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I'm looking for a program, that is capable to monitor file deletions/creation/renames and issues appropriate version control commands automatically. Using bazaar and subversion. Is there any?

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What would be these "appropriate version control commands" for example? Add, commit, delete? –  miku Oct 25 '10 at 16:50
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I don't think it's a good idea to automate this. You should be committing changes manually when you intend them to be made. –  Bernard Oct 25 '10 at 16:50
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hugh, what are appropriate commands for deletion or rename? ;) no commits, of course. That would be stupid. –  fithu Oct 25 '10 at 16:55
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For Subversion, TortoiseSVN allows you to fix renames and it also allows to add and commit unversioned items with a single click. These options are manual but I believe the functionality is good enough: you don't want to automate such stuff because computers are not very smart and they definitively cannot read your mind ;-)

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no I do want ;) and not single click, actually. And what about deletions? –  fithu Oct 25 '10 at 17:03
    
Deletions are handled as well. And I presume most GUI tools do so. I guess you don't actually use VC software for the purpose we all think :) –  Álvaro G. Vicario Oct 25 '10 at 19:56
    
really? What tsvn do, when u deleted file not with tsvn? –  fithu Oct 26 '10 at 4:20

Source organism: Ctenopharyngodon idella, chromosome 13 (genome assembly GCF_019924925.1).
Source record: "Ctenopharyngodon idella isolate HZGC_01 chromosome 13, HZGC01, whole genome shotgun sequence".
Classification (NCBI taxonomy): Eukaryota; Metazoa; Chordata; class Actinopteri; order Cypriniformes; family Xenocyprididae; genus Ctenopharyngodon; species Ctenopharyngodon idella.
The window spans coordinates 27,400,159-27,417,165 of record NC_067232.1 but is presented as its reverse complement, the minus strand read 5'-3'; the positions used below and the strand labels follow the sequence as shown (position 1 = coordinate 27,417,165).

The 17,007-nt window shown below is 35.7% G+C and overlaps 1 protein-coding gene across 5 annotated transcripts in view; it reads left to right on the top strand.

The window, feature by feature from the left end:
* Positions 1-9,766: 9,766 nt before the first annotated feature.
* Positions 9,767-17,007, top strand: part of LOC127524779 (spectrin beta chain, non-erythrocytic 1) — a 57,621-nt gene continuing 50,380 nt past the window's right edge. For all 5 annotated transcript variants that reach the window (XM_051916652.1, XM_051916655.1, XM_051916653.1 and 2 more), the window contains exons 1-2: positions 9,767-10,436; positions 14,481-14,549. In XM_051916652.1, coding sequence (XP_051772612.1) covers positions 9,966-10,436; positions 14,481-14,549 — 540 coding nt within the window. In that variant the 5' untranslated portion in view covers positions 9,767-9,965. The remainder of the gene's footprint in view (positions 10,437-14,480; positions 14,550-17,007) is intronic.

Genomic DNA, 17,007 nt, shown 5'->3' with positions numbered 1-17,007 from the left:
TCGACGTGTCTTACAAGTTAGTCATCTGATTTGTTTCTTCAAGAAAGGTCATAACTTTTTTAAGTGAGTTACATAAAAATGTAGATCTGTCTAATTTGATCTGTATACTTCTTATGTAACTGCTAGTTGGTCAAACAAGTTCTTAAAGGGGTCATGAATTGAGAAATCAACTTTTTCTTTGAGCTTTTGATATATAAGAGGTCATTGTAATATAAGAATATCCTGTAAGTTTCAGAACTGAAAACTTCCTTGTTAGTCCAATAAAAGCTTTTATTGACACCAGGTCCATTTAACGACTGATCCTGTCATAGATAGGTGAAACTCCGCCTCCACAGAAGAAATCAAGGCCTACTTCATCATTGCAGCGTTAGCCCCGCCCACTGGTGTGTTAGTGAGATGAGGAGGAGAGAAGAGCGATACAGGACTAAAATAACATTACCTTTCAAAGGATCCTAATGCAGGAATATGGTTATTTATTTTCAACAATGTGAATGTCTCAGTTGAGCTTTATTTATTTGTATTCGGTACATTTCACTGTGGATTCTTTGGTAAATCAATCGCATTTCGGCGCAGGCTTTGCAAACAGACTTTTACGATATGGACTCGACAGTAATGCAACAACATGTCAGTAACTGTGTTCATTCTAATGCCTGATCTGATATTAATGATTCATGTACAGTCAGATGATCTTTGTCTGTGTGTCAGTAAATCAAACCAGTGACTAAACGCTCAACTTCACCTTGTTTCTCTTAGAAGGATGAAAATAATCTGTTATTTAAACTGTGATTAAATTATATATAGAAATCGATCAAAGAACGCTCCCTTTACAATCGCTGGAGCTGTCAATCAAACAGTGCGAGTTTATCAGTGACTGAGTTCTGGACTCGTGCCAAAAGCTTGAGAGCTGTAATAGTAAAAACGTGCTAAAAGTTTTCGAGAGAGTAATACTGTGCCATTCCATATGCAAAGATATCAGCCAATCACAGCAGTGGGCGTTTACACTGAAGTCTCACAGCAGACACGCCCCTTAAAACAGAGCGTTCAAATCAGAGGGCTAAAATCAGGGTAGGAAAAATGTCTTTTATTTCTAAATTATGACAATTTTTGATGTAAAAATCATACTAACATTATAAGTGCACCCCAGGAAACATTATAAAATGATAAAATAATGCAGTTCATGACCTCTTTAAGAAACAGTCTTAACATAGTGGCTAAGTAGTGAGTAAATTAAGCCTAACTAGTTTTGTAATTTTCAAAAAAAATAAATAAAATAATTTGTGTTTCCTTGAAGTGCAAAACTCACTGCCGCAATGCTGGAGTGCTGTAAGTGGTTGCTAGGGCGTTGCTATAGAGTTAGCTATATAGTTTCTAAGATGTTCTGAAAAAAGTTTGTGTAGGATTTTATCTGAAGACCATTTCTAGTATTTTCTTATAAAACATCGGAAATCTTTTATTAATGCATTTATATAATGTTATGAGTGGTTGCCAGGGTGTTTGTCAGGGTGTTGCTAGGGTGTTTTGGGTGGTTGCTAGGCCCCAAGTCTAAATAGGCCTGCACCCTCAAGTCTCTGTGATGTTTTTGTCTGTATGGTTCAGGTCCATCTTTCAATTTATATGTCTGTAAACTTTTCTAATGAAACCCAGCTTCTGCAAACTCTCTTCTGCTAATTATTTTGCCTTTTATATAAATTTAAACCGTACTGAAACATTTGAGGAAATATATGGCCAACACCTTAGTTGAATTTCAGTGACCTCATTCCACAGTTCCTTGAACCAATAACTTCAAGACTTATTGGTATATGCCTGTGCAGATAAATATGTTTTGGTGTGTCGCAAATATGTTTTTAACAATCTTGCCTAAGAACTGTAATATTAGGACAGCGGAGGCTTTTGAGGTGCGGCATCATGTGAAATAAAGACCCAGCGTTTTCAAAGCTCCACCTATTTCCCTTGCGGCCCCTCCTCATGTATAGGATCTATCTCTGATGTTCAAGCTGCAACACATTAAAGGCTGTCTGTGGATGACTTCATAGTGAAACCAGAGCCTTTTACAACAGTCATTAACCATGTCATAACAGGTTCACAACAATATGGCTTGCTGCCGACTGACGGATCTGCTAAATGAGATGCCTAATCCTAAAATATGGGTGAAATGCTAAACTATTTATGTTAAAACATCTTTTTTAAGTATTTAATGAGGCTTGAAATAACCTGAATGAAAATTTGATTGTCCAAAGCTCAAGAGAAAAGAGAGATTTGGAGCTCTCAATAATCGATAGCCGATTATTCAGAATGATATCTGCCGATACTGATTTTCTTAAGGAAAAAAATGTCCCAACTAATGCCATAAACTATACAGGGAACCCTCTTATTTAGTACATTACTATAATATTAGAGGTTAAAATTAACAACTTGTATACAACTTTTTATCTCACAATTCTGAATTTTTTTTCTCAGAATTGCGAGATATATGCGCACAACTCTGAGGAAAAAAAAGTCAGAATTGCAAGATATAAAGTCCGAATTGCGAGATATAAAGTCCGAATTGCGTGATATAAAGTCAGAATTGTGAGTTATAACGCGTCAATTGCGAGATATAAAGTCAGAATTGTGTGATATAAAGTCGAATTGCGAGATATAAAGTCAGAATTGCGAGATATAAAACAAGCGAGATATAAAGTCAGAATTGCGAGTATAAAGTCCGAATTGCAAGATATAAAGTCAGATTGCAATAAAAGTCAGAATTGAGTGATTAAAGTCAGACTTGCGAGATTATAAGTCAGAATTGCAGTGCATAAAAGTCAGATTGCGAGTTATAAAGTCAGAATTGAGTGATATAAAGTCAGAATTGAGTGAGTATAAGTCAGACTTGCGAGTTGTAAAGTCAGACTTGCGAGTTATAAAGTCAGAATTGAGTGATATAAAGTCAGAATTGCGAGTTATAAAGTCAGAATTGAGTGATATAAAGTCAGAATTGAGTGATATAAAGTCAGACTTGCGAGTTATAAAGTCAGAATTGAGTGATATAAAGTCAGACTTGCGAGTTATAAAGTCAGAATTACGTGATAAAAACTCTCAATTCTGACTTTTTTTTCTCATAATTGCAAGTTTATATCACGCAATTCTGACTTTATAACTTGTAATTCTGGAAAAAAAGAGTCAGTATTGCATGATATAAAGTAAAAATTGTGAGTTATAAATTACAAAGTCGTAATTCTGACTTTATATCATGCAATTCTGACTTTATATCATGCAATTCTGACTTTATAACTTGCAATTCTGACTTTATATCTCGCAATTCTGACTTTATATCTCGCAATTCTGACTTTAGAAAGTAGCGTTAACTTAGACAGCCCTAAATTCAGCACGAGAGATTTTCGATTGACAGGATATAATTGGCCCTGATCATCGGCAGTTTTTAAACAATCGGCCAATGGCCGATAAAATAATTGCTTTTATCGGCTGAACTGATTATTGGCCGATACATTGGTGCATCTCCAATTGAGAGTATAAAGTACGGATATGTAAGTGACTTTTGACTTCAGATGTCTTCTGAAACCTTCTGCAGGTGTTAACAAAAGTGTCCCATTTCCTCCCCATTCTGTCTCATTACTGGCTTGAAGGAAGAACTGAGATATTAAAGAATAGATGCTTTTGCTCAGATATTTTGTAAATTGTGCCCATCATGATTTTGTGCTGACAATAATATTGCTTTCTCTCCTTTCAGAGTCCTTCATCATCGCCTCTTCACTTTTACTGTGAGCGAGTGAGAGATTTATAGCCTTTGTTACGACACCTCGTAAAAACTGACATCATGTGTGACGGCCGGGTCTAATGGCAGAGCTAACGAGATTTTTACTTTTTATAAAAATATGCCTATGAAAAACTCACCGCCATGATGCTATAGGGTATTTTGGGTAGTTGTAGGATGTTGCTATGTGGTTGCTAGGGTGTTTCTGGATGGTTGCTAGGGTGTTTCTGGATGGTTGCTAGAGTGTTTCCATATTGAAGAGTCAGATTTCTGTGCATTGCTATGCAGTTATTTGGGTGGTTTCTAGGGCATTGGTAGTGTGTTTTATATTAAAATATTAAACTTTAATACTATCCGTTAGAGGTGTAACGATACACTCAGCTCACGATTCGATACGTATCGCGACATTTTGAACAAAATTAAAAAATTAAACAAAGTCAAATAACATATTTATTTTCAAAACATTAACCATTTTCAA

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The file appears in the list of modified stuff with a "missing" label. –  Álvaro G. Vicario Oct 26 '10 at 7:02
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This looks very dangerous. Suppose you have 2 related files that you both want to change. You can delay the save in your IDE until you have made all the changes, but the IDE will be unable to save them at the exact same moment (it will be very close but there can be some milliseconds in between). As soon as the first file is changed the automated procedure will perform the commit, causing an inconsistency in your application.

What you probably want is a system that allows you to go back to your own changes in case you screwed up your own local code. SCITOOLS had a tool called TRACKBACK which exactly did this. Unfortunately they don't sell this anymore.

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hey, where ur found the word "commit" in my question? –  fithu Oct 25 '10 at 17:05
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In subversion terminology, a commit is a set of inserts/updates/deletes towards the version management system. Therefore. –  Patrick Oct 25 '10 at 17:08
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Because the concept of committing is integral to the concept of version control. Its like ask why someone mentions bread when you asked about how to make a sandwich. –  Toymakerii Oct 25 '10 at 17:32
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I didn't ask for any auto-commits. Period. –  fithu Oct 25 '10 at 17:59
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I'm looking for a steak and you are trying to give me burger. Saying, that fastfood is bad for health ;) –  fithu Oct 26 '10 at 4:18
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